Usually I'm reading several books at the same time. Most of the time they do not "interact". But these two books enter each other's territory in interesting ways.
Speculative Capital: The Invisible Hand of International Finance by Nasser Saber describes how this new form of capital is taking over the world and reshaping it for it's own uses. The fact that the book was written in 1999 - long before the financial crisis - makes this even more chilling. But the book contains an interesting historic observation, that merits further research:
- Credit capital in the form of money provided by usurers and money-changers has a constant presence on the early economie scene. The money-changers whom Jesus drove away from the temple come back in the Middle Ages as usurers. Their demand for high interest rates played an important role in driving the landed aristocracy to bankruptcy and paving the way for the rise of capitalism. With the dawn of the Industrial Revolution, credit capital came of age.
Both these books deserve 5 stars (*****) and I will write more about them in future posts. Especially the Nasser Saber book, because that is dedicated to an "invisible" phenomenon.
- Merchants wanted to be rid of laws which, originally formulated for a population of dependent peasants, could only impede commercial activity. They wanted to escape from dues and levies which had once been the price of protection but which seemed mere arbitrary exactions now that burghers were able to defend themselves. They wanted to govern their towns themselves and according to laws which recognized the requirements of the new economy. In many cases these aims were achieved peacefully; but where the suzerain or lord proved intransigent, the merchants would organize all the men of the town into an insurrectionary society to which each member was bound by solemn oath. Insurrections occurred chiefly in episcopal cities. Unlike a lay prince, a bishop was a resident ruler in his city and was naturally concemed to keep his authority 'over the subjects in whose midst he lived. Moreover the attitude of the Church towards economic matters was profoundly conservative; in trade it could for a long time see nothing but usury and in merchants nothing but dangerous innovators whose designs ought to be firmly thwarted.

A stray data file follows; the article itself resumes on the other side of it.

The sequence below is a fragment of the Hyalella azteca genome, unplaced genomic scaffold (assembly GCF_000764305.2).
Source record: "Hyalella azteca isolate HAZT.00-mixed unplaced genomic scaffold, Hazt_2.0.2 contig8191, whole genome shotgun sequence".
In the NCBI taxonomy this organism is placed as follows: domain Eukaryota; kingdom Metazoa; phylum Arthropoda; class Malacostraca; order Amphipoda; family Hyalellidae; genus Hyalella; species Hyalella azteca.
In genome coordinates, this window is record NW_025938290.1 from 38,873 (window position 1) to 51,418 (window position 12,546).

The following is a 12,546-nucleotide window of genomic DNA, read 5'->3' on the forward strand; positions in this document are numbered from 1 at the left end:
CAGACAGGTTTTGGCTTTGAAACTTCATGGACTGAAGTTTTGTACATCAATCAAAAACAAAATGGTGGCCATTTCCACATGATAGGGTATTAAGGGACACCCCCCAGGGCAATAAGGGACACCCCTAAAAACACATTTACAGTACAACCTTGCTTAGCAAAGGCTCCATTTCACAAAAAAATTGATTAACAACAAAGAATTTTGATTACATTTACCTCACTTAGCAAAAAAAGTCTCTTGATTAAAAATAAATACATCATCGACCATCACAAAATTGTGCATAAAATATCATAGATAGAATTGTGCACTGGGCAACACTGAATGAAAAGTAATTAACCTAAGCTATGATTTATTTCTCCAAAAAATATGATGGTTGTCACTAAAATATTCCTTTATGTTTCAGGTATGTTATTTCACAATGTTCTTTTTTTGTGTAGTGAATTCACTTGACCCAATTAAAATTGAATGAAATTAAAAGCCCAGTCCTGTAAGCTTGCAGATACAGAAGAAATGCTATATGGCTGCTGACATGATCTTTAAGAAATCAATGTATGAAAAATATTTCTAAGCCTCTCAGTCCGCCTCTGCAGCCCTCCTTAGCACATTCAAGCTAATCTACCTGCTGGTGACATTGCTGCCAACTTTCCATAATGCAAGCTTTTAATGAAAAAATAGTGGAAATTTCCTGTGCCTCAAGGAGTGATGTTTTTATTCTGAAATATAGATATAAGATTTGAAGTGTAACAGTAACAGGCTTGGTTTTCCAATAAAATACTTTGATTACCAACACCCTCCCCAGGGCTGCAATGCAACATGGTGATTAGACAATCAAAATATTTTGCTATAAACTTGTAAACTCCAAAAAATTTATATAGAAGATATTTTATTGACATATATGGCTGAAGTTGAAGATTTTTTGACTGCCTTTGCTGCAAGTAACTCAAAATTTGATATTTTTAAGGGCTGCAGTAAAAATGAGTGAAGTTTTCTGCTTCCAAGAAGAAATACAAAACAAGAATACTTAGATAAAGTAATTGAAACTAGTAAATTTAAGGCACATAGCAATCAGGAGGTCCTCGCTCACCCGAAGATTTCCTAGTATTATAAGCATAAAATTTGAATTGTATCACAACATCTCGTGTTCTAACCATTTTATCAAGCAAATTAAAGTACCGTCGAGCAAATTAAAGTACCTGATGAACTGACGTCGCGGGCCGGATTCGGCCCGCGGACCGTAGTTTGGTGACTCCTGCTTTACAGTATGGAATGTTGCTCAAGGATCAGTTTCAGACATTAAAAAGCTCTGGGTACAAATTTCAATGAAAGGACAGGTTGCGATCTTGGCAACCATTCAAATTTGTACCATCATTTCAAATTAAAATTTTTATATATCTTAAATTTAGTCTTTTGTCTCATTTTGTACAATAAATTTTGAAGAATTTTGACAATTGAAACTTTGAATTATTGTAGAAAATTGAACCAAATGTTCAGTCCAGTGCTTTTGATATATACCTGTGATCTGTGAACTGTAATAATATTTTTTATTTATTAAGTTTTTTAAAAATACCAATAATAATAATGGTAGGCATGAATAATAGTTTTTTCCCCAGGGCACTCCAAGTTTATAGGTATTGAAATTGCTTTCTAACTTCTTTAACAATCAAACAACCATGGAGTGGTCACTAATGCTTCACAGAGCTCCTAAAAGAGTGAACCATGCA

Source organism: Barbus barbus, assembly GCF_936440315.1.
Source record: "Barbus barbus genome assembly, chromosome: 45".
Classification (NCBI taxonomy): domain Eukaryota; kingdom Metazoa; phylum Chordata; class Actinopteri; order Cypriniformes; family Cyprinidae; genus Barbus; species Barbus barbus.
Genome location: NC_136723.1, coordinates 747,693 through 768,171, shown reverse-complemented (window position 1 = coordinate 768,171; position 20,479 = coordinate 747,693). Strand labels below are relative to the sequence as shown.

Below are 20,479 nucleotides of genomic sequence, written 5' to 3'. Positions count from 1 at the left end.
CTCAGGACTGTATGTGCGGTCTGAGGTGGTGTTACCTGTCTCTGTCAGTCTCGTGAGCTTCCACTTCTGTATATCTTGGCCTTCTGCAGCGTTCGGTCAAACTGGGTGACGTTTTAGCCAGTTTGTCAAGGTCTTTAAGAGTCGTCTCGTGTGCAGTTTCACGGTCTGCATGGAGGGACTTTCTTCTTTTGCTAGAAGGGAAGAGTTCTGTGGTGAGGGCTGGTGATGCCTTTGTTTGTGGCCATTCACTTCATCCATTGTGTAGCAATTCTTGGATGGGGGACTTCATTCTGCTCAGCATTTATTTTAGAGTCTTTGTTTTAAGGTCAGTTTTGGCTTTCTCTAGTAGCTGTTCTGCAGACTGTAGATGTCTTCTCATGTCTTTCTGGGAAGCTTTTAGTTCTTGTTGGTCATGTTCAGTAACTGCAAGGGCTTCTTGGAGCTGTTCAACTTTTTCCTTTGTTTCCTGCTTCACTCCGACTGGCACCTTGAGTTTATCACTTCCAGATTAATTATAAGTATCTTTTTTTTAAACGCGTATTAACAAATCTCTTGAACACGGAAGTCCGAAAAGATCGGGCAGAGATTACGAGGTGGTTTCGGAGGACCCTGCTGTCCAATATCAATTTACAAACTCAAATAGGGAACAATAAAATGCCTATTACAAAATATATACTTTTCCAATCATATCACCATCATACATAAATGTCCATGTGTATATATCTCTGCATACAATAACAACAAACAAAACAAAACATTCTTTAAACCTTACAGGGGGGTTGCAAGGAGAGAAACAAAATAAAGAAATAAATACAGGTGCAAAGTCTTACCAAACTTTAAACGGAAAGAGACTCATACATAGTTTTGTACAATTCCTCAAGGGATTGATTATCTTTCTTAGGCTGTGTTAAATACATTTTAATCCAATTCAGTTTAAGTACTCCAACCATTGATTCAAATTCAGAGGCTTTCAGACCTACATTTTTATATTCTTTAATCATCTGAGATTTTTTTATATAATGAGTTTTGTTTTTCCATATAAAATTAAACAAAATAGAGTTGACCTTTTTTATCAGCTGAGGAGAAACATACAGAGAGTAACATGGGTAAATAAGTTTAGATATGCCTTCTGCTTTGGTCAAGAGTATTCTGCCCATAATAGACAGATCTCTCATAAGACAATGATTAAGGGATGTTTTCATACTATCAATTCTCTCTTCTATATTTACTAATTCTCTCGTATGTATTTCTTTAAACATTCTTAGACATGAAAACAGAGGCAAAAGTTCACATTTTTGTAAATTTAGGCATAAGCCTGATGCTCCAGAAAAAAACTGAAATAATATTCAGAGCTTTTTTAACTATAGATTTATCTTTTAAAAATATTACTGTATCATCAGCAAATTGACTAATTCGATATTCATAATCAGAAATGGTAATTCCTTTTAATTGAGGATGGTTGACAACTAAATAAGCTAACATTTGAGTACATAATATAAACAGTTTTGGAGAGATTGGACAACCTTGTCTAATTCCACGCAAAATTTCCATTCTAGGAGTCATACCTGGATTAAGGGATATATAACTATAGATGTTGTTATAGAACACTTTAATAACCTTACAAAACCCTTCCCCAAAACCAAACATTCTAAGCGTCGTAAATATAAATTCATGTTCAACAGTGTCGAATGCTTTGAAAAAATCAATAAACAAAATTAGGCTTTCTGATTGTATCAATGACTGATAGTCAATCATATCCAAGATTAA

Speculative Capital: The Invisible Hand of International Finance, Nasser Saber
The Pursuit of the Millennium: Revolutionary Millenarians and Mystical Anarchists of the Middle Ages, Norman Cohn
Spook country, William Gibson